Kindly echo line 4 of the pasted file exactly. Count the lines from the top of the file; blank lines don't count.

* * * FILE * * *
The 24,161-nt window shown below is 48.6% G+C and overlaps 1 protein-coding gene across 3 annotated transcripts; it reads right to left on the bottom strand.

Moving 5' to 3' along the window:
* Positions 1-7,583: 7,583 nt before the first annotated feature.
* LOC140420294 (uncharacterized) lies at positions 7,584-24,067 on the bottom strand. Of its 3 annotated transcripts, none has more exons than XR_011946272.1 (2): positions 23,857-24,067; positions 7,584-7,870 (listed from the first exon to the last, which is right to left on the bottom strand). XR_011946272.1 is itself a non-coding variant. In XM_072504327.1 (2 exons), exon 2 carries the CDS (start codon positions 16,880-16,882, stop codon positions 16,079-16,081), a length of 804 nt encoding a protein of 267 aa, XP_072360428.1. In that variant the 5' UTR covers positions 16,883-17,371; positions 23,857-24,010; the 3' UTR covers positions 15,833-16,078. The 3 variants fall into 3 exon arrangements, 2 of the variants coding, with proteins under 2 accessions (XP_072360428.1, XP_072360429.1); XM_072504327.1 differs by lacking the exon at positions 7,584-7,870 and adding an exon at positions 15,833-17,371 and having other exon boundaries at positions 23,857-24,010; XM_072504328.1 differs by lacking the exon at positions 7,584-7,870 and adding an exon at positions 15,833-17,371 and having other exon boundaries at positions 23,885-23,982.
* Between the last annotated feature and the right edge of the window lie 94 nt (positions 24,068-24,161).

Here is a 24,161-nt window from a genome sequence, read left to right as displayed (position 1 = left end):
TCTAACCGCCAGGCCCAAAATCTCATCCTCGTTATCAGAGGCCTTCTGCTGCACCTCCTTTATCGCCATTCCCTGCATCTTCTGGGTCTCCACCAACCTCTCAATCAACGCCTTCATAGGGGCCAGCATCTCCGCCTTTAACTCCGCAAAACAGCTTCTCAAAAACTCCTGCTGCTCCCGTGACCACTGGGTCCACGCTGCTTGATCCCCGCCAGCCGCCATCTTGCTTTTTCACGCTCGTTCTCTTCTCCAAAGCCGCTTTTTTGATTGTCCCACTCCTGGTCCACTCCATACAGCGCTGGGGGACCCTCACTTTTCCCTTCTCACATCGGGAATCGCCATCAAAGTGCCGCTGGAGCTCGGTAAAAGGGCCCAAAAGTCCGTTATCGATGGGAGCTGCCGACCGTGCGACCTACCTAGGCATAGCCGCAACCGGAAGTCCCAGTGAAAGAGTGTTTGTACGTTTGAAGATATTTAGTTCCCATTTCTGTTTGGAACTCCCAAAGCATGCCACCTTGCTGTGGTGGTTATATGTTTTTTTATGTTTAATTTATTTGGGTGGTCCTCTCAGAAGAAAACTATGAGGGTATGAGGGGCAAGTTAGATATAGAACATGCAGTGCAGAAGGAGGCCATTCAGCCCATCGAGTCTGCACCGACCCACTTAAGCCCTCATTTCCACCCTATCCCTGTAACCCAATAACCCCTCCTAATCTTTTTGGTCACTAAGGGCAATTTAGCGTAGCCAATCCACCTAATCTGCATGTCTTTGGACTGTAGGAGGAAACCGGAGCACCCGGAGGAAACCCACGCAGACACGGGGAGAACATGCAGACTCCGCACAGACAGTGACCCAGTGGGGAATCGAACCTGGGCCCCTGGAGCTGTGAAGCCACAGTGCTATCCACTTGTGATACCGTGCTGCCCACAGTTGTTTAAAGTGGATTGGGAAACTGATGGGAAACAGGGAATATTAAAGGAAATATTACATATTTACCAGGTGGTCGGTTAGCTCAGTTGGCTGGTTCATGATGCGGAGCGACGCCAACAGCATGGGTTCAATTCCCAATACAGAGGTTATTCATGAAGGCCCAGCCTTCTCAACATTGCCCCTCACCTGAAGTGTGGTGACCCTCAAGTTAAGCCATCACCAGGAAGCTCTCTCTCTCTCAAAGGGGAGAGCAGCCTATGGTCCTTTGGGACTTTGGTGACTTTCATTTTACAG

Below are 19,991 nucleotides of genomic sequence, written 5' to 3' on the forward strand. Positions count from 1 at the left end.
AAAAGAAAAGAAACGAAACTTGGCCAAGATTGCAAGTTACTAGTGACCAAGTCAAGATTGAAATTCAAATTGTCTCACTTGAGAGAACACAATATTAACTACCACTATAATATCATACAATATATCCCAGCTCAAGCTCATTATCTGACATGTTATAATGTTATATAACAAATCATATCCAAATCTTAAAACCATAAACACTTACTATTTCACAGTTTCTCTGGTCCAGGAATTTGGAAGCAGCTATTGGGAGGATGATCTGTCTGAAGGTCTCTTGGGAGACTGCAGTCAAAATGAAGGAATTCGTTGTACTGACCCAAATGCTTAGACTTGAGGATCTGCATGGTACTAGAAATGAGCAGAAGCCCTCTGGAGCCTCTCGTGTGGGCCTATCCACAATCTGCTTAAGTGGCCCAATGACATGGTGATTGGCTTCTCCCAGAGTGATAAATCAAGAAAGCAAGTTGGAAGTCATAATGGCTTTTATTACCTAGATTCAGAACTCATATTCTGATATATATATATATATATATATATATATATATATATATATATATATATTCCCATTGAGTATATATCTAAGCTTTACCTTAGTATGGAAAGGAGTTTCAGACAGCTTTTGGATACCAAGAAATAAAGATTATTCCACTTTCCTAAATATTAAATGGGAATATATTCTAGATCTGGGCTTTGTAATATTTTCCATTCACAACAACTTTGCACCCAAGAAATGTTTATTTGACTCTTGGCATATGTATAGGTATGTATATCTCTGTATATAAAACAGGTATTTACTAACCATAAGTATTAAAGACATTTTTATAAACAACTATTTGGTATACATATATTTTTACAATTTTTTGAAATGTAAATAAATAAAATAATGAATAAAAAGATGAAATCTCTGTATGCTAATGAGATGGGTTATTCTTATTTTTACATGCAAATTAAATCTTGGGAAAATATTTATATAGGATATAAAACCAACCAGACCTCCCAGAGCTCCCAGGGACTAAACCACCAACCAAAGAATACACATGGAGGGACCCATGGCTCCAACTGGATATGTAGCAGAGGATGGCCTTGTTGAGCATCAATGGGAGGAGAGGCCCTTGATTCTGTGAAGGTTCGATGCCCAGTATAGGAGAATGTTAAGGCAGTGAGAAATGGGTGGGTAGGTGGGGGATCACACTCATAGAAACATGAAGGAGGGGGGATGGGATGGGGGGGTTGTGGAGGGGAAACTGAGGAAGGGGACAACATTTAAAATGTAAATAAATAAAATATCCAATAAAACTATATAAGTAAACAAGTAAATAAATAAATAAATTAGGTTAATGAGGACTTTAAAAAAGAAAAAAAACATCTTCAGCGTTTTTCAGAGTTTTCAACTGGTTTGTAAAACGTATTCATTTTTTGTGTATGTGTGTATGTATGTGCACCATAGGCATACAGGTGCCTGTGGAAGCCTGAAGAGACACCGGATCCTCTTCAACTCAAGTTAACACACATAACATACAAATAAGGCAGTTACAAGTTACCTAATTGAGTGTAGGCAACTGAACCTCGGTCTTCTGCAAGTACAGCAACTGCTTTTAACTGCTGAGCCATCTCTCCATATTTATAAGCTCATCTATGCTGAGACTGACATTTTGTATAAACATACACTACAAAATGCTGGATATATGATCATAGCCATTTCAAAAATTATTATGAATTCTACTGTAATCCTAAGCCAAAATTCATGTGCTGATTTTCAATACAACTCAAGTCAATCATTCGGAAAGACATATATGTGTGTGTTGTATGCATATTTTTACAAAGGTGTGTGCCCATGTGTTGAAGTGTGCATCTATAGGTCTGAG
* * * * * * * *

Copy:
* LOC140420294 (uncharacterized) lies at positions 7,584-24,067 on the bottom strand. Of its 3 annotated transcripts, none has more exons than XR_011946272.1 (2): positions 23,857-24,067; positions 7,584-7,870 (listed from the first exon to the last, which is right to left on the bottom strand). XR_011946272.1 is itself a non-coding variant. In XM_072504327.1 (2 exons), exon 2 carries the CDS (start codon positions 16,880-16,882, stop codon positions 16,079-16,081), a length of 804 nt encoding a protein of 267 aa, XP_072360428.1. In that variant the 5' UTR covers positions 16,883-17,371; positions 23,857-24,010; the 3' UTR covers positions 15,833-16,078. The 3 variants fall into 3 exon arrangements, 2 of the variants coding, with proteins under 2 accessions (XP_072360428.1, XP_072360429.1); XM_072504327.1 differs by lacking the exon at positions 7,584-7,870 and adding an exon at positions 15,833-17,371 and having other exon boundaries at positions 23,857-24,010; XM_072504328.1 differs by lacking the exon at positions 7,584-7,870 and adding an exon at positions 15,833-17,371 and having other exon boundaries at positions 23,885-23,982.